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dc.contributor.authorUseche, Sergio A.
dc.contributor.authorGómez, Viviola
dc.contributor.authorCendales, Boris
dc.contributor.authorAlonso, Francisco
dc.relation.ispartofseriesSafety and Health at Work, 2093-7911, Vol. 9, Nro 4, 2018, p. 454-461spa
dc.rightsAttribution-NonCommercial-NoDerivatives 4.0 International*
dc.titleWorking conditions, job strain, and traffic safety among three groups of public transport driversspa
dc.type.localArtículo de revista
dc.subject.keywordsJob strainspa
dc.subject.keywordsProfessional driversspa
dc.subject.keywordsPsychosocial factors at workspa
dc.subject.keywordsRoad traffic accidentsspa
dc.subject.keywordsWorking conditionsspa
dc.publisher.journalSafety and Health at Workspa
dc.identifier.instnameinstname:Universidad El Bosque
dc.identifier.reponamereponame:Repositorio Institucional Universidad El Bosque
dc.title.translatedWorking conditions, job strain, and traffic safety among three groups of public transport driversspa
dc.description.abstractenglishBackground Working conditions and psychosocial work factors have acquired an important role explaining the well-being and performance of professional drivers, including those working in the field of public transport. This study aimed to examine the association between job strain and the operational performance of public transport drivers and to compare the expositions with psychosocial risk at work of three different types of transport workers: taxi drivers, city bus drivers, and interurban bus drivers. Method A sample of 780 professional drivers was drawn from three transport companies in Bogota (Colombia). The participants answered the Job Content Questionnaire and a set of sociodemographic and driving performance questions, including age, professional driving experience, work schedules, and accidents and penalties suffered in the last 2 years. Results Analyses showed significant associations between measures of socio-labor variables and key performance indicators such road traffic accidents and penalties. Furthermore, multiple linear regression analysis contributed to explain significantly suffered accidents from key variables of the Job Demand-Control model, essentially from job strain. In addition, throughout post-hoc analyses, significant differences were found in terms of perceived social support, job strain, and job insecurity. Conclusion Work stress is an issue that compromises the safety of professional drivers. This research provides evidence supporting a significant effect of job strain on the professional driver's performance. Moreover, the statistically significant differences between taxi drivers, city bus drivers, and interurban bus drivers in their expositions to work-related stress suggest the need for tailored occupational safety interventions on each occupational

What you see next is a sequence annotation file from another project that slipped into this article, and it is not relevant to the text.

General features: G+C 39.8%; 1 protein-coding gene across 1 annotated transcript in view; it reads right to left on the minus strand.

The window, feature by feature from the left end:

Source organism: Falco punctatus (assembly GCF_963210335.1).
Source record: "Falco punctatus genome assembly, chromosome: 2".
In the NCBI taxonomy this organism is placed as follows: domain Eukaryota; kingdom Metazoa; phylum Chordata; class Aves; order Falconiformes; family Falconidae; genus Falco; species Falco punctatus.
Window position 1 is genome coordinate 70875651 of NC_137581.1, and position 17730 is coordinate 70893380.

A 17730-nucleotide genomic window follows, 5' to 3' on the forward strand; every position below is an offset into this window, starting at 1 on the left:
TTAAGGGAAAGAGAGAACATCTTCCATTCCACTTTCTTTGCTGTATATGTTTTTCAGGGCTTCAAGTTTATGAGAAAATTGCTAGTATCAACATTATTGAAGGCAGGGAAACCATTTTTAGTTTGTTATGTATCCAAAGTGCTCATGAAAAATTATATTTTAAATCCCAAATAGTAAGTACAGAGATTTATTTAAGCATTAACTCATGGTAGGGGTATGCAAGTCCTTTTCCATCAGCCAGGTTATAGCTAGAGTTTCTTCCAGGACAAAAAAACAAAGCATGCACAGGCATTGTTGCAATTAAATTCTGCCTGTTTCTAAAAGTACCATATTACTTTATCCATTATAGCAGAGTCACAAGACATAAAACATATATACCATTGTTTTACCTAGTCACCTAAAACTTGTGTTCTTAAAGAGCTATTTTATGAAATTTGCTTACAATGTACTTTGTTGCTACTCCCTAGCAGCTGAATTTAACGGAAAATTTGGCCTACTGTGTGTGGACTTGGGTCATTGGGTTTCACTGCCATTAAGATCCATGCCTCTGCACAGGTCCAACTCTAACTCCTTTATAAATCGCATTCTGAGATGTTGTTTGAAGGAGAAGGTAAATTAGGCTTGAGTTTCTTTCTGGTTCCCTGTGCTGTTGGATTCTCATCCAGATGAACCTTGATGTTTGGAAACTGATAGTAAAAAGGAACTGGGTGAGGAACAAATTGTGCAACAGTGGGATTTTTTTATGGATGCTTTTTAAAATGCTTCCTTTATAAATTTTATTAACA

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Attribution-NonCommercial-NoDerivatives 4.0 International
Except where otherwise noted, this item's license is described as Attribution-NonCommercial-NoDerivatives 4.0 International